Paradise? No, life is still hard for most, but the very poorest are the priority and their lives have changed, dramatically.
In Africa the poor are most of the people and if you are not taking care of them first and foremost, you are NOT democratic.
If elections mean democracy, and sick and hungry children in their millions is business as usual than Eritreans will tell you to keep your “democracy”. This is about Africa’s one “undemocratic” country, where peace reigns and our lives are getting better, especially for those most in need.
Don’t shoot me, I am just the messenger, though a real believer in the message. I have lived here in Eritrea since 2006 and am telling you what I have witnessed and come to believe in.
Instead of falling into the western “democracy” trap, try taking an unbiased look at a role model here in Africa instead of another African victim, bleeding from neocolonialism.
So before I finish, let me pass on what is probably the only reliable firsthand account of how that Founder of American Democracy, Thomas Jefferson treated “his” Africans:
“After dinner the master [Jefferson] and I went to see the slaves plant peas. Their bodies dirty brown rather than black, their dirty rags, their miserable, hideous half-nakedness, these haggard figures, this secretive anxious air, the hateful timorous looks, altogether seized me with an initial sentiment of terror and sadness that I ought to hide my face from. Their indolence in turning up the ground with the hoe was extreme. The master [Jefferson] took a whip to frighten them, and soon ensued a comic scene. Placed in the middle of the gang, he menaced, and turned far and wide (on all sides) turning around. Now, as he turned his face, one by one, the blacks changed attitude; those whom he looked at directly worked best, those whom he half saw worked least, and those he didn’t see at all, ceased working altogether; and if he made an about-face, the hoe was raised to view, but otherwise slept behind his back”.
This firsthand account is from a founding member of the French “Society for Friendship with Blacks”, the first French antislavery organization. His name was Constantine Volney, and he was the publisher of that African-Centered classic historical work, “Ruins; Or, Meditations on the Revolutions of Empires” in 1791. It is a fascinating account about his visit to Africa’s Nile Valley before the last major desecrations began.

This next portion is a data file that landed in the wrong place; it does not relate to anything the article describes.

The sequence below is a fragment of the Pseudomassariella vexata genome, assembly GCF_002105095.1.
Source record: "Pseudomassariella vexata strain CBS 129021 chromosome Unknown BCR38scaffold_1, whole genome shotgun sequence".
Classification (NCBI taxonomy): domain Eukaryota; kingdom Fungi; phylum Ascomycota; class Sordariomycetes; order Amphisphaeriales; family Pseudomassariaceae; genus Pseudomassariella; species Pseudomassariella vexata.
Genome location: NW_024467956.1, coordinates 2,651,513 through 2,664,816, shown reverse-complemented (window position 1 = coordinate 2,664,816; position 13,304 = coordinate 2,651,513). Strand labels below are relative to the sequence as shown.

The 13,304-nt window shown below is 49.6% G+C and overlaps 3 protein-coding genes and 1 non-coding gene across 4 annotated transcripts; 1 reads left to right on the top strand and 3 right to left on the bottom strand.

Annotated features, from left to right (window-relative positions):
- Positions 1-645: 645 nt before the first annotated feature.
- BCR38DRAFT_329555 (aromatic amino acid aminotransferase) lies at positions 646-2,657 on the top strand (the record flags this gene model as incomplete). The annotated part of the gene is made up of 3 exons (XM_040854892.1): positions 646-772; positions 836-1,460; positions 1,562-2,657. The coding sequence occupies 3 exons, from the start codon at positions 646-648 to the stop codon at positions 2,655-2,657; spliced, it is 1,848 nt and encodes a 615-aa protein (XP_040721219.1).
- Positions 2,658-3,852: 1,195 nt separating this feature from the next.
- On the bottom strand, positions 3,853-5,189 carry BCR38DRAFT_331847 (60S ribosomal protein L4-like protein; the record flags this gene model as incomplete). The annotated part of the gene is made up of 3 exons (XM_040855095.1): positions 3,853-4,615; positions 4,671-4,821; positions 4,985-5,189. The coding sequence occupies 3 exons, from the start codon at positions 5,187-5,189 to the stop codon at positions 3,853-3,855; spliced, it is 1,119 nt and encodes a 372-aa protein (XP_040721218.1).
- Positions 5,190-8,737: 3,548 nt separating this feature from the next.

Being an honest, antiracist historian, Volney believed, based on what he saw with his own eyes in the Egyptian tombs and temples, that civilization began in Africa, on the banks of the Nile River.
In his own words; “It was there that a people, since forgotten, discovered the elements of science and art, at a time when all other men were barbarous, and that a race, now regarded as the refuse of society, because their hair is wooly and their skin is dark, explored among the phenomena of nature, those civil and religious systems which have since held mankind in awe”.
“Ruins” was one of the most widely read historical texts of the late 18th and early 19th century. It was published in 6 languages in over 15 editions.
Volney was eventually driven from the USA by the forerunner of the Undesirable Aliens Act, passed by a slave owner Congress still having difficulties achieving a good night’s sleep, haunted by dreams of the revolution in Haiti and the slaughter of their fellow slave owners by their erstwhile captives, Toussaint and his fellow Africans.
It remains a bitter fact that the works of Volney, one of history’s truly great scholars, remains a mystery to most all of today’s students.
To say that Thomas Jefferson was in any way a “progressive” in his day is to fly in the face of all that Volney stood for. Let us use Volney’s first hand recollection to once and for all provide a proper burial for the idea that the USA was founded by persons of noble character or democratic principles.
The USA was racist in essence at birth and remains racist in essence today. That despite a black American President, a black American Attorney General, a black American Supreme Court Justice, a black American UN Ambassador and multiple black military generals, it is only an illusion that anything has really changed for the masses of black folk in the USA.
And they want to export this slave owners’ democracy to Africa? At least here in Eritrea “we the people” know what we want and that is real democracy, taking care of all our people, starting with our neediest.
Thomas C. Mountain is an independent western journalist based in the Horn of Africa, and has been living and reporting from Eritrea since 2006. He was a member of the 1st US Peace Delegation to Libya in 1987. Read more articles by Thomas C. Mountain.